Existing antibacterial classes that inhibit the bacterial cell envelope include the BL, glycopeptide, polymyxin, daptomycin (lipopeptide), fosfomycin, and cycloserine classes. The new cell envelope acting antibacterials inhibit several different targets (LptD: murepavadin (49), FabI: afabicin (21), 3 × DprE: BTZ-043 (34) and macozinone (53), quabodepistat (35) and TBA-7371 (37), and FtsZ: TXA709 (62)) and six perturb bacterial membranes through less defined mechanisms (exeporfinium (17), cannabidiol (18), Recce-347, and the three cationic peptides, peceleganan (23), PLG0206 (47) and PL-18 (48)) (Table 8). Although the structure of RG6319 has not been disclosed, it is likely to be an arylomycin derivative that inhibits E. coli Type 1 signal peptidase, which is a key enzyme in transporting enzymes across the cytoplasmic membrane to the outer cell wall [248].

The (fluoro)quinolone class are DNA synthesis inhibitors (DNA gyrase GyrA and topoisomerase IV parC [201]) that are routinely used in clinical practice, while novobiocin, which is a DNA gyrase GyrB and topoisomerase IV ParE inhibitor, was briefly used as an antibacterial over 50 years ago [201, 368]. BWC0977 (52) belongs to a new antibacterial class and equally inhibits both DNA gyrase GyrA and topoisomerase IV. Fobrepodacin (32) is an ‘ethyl urea benzimidazole’ that also binds to both GyrB and ParE, gepotidacin (10) inhibits GyrA at a different binding site to the quinolones, and zoliflodacin (11) inhibits GyrB. Ibezapolstat (27) is the first member of the dichlorobenzyl guanine class that inhibits DNA polymerase IIIC, while MGB-BP-3 (16) is a DNA minor groove binder.

Bacterial protein synthesis inhibition can be caused by several compound classes including macrolides, aminoglycosides, tetracyclines, lincosamides, chloramphenicol, oxazolidinones, pleuromutilins and fusidic acid. There are two oxaborole-type leucine tRNA synthetase (LeuRS) inhibitors, epetraborole (13) and GSK3036656 (52), and one methionyl-tRNA synthetase inhibitor, CRS3123 (28), in clinical trials. The only marketed inhibitor of a tRNA synthetase is mupirocin, which targets isoleucyl-tRNA synthetase.

There are two direct-acting traditional and five non-traditional antibacterial compounds with new mechanisms. Telacebec (31) is an inhibitor of the mycobacterial respiratory cytochrome bc1 complex [185, 186, 369]. Inhibition of bacterial respiratory systems is an emerging MoA [369, 370] with three bedaquiline analogs, sudapyridine (38), TBAJ-876 (55) and TBAJ-587 (56) that are also in clinical development. GSK2556286 (57) was recently disclosed to be an adenylyl cyclase Rv1625c agonist, which interferes with cholesterol catabolism and reduces the levels of this critical carbon source [304]. RG6006 is a new antibacterial class but there is only limited public information available about the structure and MoA. There are three antivirulence compounds that employ totally different anti-virulence mechanisms: fluorothyazinone (40) inhibits the G-ve type III secretion system, GSK3882347 inhibits the binding of E. coli to host cell walls via FimH and ALS4 inhibits 4,4ʹ-diapophytoene desaturase (CrtN), which is an enzyme involved in the biosynthesis of staphyloxanthin. Finally, BVL-GSK098 (58) inactivates the TetR-like repressor, which reduces resistance to the TB drug ethionamide (59) and rescues its activity, which is conceptually similar to how BLIs restore the activity of BL antibiotics.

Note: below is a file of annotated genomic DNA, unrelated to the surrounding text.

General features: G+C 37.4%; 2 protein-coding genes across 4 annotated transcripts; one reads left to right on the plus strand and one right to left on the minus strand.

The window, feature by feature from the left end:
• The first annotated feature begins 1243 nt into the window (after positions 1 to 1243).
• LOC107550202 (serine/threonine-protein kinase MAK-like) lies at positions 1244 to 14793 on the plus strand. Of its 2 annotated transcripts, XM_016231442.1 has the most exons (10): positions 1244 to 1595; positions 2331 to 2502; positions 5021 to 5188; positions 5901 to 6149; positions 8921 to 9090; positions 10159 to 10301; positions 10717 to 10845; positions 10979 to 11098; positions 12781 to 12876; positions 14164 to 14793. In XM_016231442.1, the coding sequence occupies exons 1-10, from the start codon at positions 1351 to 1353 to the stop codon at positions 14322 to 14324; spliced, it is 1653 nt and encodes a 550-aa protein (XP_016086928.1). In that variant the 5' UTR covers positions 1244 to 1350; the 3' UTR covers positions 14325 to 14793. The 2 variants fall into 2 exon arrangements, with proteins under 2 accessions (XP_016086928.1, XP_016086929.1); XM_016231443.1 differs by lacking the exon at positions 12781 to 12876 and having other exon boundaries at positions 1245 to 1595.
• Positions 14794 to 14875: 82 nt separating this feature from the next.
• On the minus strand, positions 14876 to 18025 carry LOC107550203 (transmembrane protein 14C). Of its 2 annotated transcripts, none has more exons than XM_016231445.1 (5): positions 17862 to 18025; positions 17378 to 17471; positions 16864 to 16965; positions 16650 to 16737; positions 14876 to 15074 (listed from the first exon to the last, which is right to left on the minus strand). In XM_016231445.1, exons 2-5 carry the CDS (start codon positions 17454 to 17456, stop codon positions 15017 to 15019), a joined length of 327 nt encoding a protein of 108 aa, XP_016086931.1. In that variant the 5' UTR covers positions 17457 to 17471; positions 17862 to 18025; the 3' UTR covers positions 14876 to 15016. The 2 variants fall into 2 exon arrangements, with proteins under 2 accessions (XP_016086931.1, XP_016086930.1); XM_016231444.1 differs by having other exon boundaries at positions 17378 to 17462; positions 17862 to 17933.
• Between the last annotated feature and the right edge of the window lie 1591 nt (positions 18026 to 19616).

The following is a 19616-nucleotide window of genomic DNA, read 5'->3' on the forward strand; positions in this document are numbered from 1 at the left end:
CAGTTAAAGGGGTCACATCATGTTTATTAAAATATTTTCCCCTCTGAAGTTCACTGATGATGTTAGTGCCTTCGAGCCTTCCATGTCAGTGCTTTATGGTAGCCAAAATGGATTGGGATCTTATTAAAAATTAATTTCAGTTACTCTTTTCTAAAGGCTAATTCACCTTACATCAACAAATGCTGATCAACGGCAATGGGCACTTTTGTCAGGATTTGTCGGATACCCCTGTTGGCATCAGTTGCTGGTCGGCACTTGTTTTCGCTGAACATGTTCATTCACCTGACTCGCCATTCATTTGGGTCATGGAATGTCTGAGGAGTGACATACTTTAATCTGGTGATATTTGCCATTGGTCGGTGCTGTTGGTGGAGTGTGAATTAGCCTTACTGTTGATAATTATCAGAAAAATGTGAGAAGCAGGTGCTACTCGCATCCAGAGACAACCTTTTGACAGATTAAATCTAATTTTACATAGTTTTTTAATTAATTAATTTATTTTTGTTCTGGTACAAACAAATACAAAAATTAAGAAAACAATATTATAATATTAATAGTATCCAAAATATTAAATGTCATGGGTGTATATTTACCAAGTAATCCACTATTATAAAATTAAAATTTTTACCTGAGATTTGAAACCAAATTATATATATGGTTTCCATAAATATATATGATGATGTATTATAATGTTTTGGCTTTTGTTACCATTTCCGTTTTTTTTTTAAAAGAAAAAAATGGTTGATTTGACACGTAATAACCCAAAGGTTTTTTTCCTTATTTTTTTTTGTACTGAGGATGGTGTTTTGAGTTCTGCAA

Administration analysis

The administration routes (po, oral; IV/po, intravenous oral switch; IV, intravenous; IV/topical, IV and topical; po topical, CDI oral; topical; inhalation; n/d, not disclosed) of the small molecule antibacterial compounds under clinical development were analyzed by development phase (Fig. S1) and lead source (Fig. S1). Oral administration predominates and 19 of the 30 (~63%) are being developed against mycobacteria, which is pivotal as anti-TB drug combinations are taken for multiple months and are often administered in countries with limited capacity to deliver IV treatments. The second highest category is IV administration with 15, while there are four candidates that can be used both IV and po and two for both IV and topical. This IV/oral switch strategy is a competitive advantage as it can be implemented when patients move from hospital-based IV administration to oral administration in wards or at home. Four candidates are being trialed using the po topical administration route, which is used to treat gastrointestinal infections, such as C. difficile and H. pylori. For these infections, drugs are usually orally administered, but most are not significantly systemically absorbed, which reduces the potential for toxicity; however, one of the CDI clinical candidates, DNV-3837 (25) is being investigated using IV administration. There are four topically-only administered candidates, while murepavadin (49) is being trialed with inhaled administration to treat P. aeruginosa infections in the lungs of cystic fibrosis patients. This is being undertaken to more efficiently deliver 49 into the lungs, but it may also ameliorate kidney toxicity that was observed in a prior nosocomial pneumonia trial [273].